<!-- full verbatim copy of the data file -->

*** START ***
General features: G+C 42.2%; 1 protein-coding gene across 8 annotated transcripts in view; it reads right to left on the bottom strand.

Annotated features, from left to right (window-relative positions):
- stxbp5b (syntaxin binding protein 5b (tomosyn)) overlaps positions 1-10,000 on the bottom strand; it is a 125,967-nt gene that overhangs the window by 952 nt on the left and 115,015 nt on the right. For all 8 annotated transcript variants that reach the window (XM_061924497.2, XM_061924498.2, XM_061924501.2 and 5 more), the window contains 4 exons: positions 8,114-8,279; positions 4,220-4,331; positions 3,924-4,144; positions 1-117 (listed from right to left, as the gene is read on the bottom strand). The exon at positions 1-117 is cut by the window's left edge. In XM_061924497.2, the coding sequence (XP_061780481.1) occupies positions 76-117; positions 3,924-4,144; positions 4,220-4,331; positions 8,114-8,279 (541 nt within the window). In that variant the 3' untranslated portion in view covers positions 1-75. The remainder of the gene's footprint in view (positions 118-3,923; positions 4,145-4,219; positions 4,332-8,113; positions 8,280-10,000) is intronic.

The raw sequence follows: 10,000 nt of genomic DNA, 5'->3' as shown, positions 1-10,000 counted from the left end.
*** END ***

General features: G+C 42.2%; 1 protein-coding gene across 8 annotated transcripts in view; it reads right to left on the bottom strand.

Annotated features, from left to right (window-relative positions):
- stxbp5b (syntaxin binding protein 5b (tomosyn)) overlaps positions 1-10,000 on the bottom strand; it is a 125,967-nt gene that overhangs the window by 952 nt on the left and 115,015 nt on the right. For all 8 annotated transcript variants that reach the window (XM_061924497.2, XM_061924498.2, XM_061924501.2 and 5 more), the window contains 4 exons: positions 8,114-8,279; positions 4,220-4,331; positions 3,924-4,144; positions 1-117 (listed from right to left, as the gene is read on the bottom strand). The exon at positions 1-117 is cut by the window's left edge. In XM_061924497.2, the coding sequence (XP_061780481.1) occupies positions 76-117; positions 3,924-4,144; positions 4,220-4,331; positions 8,114-8,279 (541 nt within the window). In that variant the 3' untranslated portion in view covers positions 1-75. The remainder of the gene's footprint in view (positions 118-3,923; positions 4,145-4,219; positions 4,332-8,113; positions 8,280-10,000) is intronic.

The raw sequence follows: 10,000 nt of genomic DNA, 5'->3' as shown, positions 1-10,000 counted from the left end.